Start an out-of-band test measuring the [response time to GPIO events]() in out-of-band mode, i.e. relying on real-time capabilities of the EVL core. The argument is the host name or IPv4 addresses of the remote board which monitors the response time from the SUT running the latmus application. This option must be associated with -I and -O to specify the GPIO chip(s) and pin numbers to use.

  • -z --inband-gpio=<host>

    Start an in-band test measuring the [response time to GPIO events]() in plain in-band mode. The argument is the host name or IPv4 address of the remote board which monitors the response time from the SUT running the latmus application. This option must be associated with -I and -O to specify the GPIO chip(s) and pin numbers to use.

  • -I --gpio-in=<gpiochip-name>,<pin-number>[,rising-edge|falling-edge]

    Specify the GPIO chip and pin number to be used for receiving the [GPIO pulses]() from the remote monitor board. Optionally, you can select whether GPIO events should be triggered on the rising edge (default) or falling edges of GPIO signals. This option only makes sense whenever -Z or -z are present on the command line too.

  • -O --gpio-out=<gpiochip-name>,<pin-number>

    Specify the GPIO chip and pin number to be used for acknowledging the [GPIO pulses]() received from the monitor board. This option only makes sense whenever -Z or -z are present on the command line too.

  • If latmus fails starting with an Invalid argument error, double-check the CPU number passed to -c if given. The designated CPU must be part of the out-of-band CPU set known to the EVL core. Check this file /sys/devices/virtual/evl/control/cpus to know which CPUs are part of this set.

    hectic: hammering the EVL context switching machinery

    By default, the hectic program runs a truckload of EVL threads both in user and kernel spaces, for exercising the scheduler of the autonomous core. In addition, this test can specifically stress the floating-point management code to make sure the FPU is shared flawlessly between out-of-band and in-band thread contexts.

    To get this test running, you will need CONFIG_EVL_HECTIC to be enabled in the kernel configuration, and loaded into the kernel under test if you built it as a dynamic module.

    # /usr/evl/bin/hectic -s 200
    == Testing FPU check routines...
    == FPU check routines: OK.
    == Threads: switcher_ufps0-0 rtk0-1 rtk0-2 rtup0-3 rtup0-4 rtup_ufpp0-5 rtup_ufpp0-6 rtus0-7 rtus0-8 rtus_ufps0-9 rtus_ufps0-10 rtuo0-11 rtuo0-12 rtuo_ufpp0-13 rtuo_ufpp0-14 rtuo_ufps0-15 rtuo_ufps0-16 rtuo_ufpp_ufps0-17 rtuo_ufpp_ufps0-18 fpu_stress_ufps0-19 switcher_ufps1-0 rtk1-1 rtk1-2 rtup1-3 rtup1-4 rtup_ufpp1-5 rtup_ufpp1-6 rtus1-7 rtus1-8 rtus_ufps1-9 rtus_ufps1-10 rtuo1-11 rtuo1-12 rtuo_ufpp1-13 rtuo_ufpp1-14 rtuo_ufps1-15 rtuo_ufps1-16 rtuo_ufpp_ufps1-17 rtuo_ufpp_ufps1-18 fpu_stress_ufps1-19 switcher_ufps2-0 rtk2-1 rtk2-2 rtup2-3 rtup2-4 rtup_ufpp2-5 rtup_ufpp2-6 rtus2-7 rtus2-8 rtus_ufps2-9 rtus_ufps2-10 rtuo2-11 rtuo2-12 rtuo_ufpp2-13 rtuo_ufpp2-14 rtuo_ufps2-15 rtuo_ufps2-16 rtuo_ufpp_ufps2-17 rtuo_ufpp_ufps2-18 fpu_stress_ufps2-19 switcher_ufps3-0 rtk3-1 rtk3-2 rtup3-3 rtup3-4 rtup_ufpp3-5 rtup_ufpp3-6 rtus3-7 rtus3-8 rtus_ufps3-9 rtus_ufps3-10 rtuo3-11 rtuo3-12 rtuo_ufpp3-13 rtuo_ufpp3-14 rtuo_ufps3-15 rtuo_ufps3-16 rtuo_ufpp_ufps3-17 rtuo_ufpp_ufps3-18 fpu_stress_ufps3-19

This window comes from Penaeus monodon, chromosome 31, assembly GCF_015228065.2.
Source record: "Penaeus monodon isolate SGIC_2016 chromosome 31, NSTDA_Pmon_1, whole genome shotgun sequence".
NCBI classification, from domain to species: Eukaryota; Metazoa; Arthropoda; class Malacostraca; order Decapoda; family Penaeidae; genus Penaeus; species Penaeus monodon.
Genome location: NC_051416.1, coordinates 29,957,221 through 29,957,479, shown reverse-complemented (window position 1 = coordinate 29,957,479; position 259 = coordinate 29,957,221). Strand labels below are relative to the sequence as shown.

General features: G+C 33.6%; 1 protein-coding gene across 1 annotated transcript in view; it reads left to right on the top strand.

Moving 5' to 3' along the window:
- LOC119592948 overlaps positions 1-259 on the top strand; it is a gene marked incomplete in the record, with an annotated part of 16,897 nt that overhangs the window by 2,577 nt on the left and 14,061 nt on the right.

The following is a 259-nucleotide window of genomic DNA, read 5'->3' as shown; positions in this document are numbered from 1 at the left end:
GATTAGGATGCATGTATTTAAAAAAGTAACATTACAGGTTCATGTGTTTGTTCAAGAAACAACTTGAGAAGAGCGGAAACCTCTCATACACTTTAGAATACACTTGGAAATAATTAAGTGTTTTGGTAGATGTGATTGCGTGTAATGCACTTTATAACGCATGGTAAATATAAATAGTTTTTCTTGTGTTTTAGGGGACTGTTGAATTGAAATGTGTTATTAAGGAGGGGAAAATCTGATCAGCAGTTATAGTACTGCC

RTT|  00:00:01
    RTH|---------cpu|ctx switches|-------total
    RTD|           0|         568|         568
    RTD|           3|         853|         853
    RTD|           2|         739|         739
    RTD|           1|         796|         796
    RTD|           0|         627|        1195
    RTD|           2|        1258|        1997
    RTD|           3|        1197|        2050
    RTD|           1|        1311|        2107
    RTD|           0|         627|        1822
    RTD|           2|        1250|        3247
    RTD|           3|        1254|        3304
    RTD|           1|        1254|        3361
    RTD|           2|        1254|        4501
    RTD|           1|        1254|        4615
    RTD|           0|         684|        2506
    RTD|           3|        1311|        4615
    RTD|           3|        1256|        5871
    RTD|           2|        1311|        5812
    RTD|           0|         684|        3190
    RTD|           1|        1311|        5926
    ...
    

    Unit testing

    A series of unit testing programs is produced in $prefix/tests as part of building libevl. You should run each of them to make sure everything is fine. The simplest way to do this is as follows:

    Running the EVL unit tests

    # evl test
    duplicate-element: OK
    monitor-pp-dynamic: OK
    monitor-pi: OK
    clone-fork-exec: OK
    clock-timer-periodic: OK
    poll-close: OK
    sem-wait: OK
    monitor-pp-raise: OK
    monitor-pp-tryenter: OK
    heap-torture: OK
    monitor-pp-lower: OK
    poll-read: OK
    monitor-deadlock: OK
    monitor-wait-multiple: OK
    monitor-event: OK
    proxy-eventfd: OK
    monitor-flags.eshi: OK
    monitor-wait-multiple.eshi: OK
    sem-wait.eshi: OK
    detach-self.eshi: OK
    sem-timedwait.eshi: OK
    proxy-pipe.eshi: OK
    clock-timer-periodic.eshi: OK
    proxy-eventfd.eshi: OK
    monitor-event.eshi: OK
    heap-torture.eshi: OK
    poll-sem.eshi: OK
    poll-nested.eshi: OK
    sem-close-unblock: OK
    monitor-steal: OK
    basic-xbuf: OK
    simple-clone: OK
    monitor-flags: OK
    poll-sem: OK
    sem-timedwait: OK
    mapfd: OK
    proxy-pipe: OK
    poll-flags: OK
    poll-nested: OK
    monitor-pp-pi: OK
    fault: OK
    monitor-pi-deadlock: OK
    detach-self: OK
    monitor-pp-nested: OK
    monitor-pp-weak: OK
    stax-lock: OK
    fpu-preload: OK
    

    Last modified: Fri, 24 Jan 2020 12:45:23 CET